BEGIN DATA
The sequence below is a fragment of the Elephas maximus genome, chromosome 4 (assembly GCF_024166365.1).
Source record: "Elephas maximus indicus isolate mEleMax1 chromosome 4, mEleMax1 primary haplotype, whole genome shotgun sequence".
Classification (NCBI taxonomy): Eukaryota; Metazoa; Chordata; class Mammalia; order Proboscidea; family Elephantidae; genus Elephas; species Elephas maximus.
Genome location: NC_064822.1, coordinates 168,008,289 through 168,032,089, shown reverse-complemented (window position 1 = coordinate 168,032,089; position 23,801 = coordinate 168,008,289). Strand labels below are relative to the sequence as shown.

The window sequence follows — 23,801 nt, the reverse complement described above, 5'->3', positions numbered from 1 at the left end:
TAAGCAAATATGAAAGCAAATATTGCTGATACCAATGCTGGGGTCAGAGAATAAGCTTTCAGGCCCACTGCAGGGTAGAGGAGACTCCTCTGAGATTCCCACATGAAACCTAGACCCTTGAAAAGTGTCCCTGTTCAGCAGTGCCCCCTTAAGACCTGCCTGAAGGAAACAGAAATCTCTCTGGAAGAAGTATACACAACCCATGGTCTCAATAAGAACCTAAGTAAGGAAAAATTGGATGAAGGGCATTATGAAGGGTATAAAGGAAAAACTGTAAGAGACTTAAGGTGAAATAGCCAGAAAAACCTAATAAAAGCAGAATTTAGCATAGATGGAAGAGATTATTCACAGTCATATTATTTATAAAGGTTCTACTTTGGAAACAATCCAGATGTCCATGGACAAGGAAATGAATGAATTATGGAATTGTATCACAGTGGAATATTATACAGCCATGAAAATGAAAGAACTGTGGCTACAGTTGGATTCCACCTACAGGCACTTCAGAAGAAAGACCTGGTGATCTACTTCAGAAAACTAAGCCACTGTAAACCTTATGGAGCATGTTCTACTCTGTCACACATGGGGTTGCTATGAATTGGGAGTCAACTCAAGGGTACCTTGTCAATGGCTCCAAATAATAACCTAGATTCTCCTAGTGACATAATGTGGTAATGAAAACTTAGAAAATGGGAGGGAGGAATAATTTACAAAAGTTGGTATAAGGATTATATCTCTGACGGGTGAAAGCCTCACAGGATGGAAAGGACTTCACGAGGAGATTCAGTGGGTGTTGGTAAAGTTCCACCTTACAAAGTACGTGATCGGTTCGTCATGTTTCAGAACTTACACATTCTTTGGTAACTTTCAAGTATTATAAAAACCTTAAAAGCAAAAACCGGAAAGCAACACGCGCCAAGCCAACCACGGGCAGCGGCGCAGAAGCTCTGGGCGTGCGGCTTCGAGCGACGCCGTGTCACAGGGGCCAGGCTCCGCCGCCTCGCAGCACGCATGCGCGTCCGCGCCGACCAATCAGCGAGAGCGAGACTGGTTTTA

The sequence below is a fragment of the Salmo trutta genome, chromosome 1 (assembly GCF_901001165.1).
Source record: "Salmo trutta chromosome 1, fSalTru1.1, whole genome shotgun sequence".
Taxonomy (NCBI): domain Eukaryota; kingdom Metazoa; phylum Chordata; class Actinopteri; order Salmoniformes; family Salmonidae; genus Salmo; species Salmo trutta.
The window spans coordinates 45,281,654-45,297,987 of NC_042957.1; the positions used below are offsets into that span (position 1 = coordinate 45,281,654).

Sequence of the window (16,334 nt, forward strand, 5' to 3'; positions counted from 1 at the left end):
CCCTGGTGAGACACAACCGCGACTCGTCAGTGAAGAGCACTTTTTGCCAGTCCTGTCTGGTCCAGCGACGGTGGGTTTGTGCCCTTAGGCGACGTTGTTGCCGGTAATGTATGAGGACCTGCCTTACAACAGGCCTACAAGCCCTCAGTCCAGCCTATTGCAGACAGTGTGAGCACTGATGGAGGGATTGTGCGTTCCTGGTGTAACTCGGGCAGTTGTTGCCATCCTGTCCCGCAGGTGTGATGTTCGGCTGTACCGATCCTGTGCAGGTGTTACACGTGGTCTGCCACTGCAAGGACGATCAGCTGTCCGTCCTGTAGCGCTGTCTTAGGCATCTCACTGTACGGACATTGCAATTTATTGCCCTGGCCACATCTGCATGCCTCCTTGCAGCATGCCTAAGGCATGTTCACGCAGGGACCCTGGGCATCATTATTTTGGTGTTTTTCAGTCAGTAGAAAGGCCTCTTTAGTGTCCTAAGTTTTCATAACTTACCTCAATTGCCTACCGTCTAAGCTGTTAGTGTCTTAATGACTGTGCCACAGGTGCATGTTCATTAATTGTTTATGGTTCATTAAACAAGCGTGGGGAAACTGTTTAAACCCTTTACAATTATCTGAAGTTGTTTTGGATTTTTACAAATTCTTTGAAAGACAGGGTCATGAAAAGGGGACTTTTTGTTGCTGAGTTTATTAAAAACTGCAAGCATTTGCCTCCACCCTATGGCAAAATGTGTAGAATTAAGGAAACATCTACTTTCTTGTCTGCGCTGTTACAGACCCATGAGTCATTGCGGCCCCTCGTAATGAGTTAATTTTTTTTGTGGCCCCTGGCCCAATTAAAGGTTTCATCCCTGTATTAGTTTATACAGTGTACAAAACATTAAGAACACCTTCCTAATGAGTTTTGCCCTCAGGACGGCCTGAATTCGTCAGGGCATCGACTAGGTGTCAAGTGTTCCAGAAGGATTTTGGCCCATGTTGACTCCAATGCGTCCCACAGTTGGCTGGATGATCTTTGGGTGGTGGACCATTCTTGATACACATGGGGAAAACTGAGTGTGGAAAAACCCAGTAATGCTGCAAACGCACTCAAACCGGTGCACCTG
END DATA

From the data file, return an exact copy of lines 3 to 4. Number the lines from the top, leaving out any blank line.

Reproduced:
Classification (NCBI taxonomy): Eukaryota; Metazoa; Chordata; class Mammalia; order Proboscidea; family Elephantidae; genus Elephas; species Elephas maximus.
Genome location: NC_064822.1, coordinates 168,008,289 through 168,032,089, shown reverse-complemented (window position 1 = coordinate 168,032,089; position 23,801 = coordinate 168,008,289). Strand labels below are relative to the sequence as shown.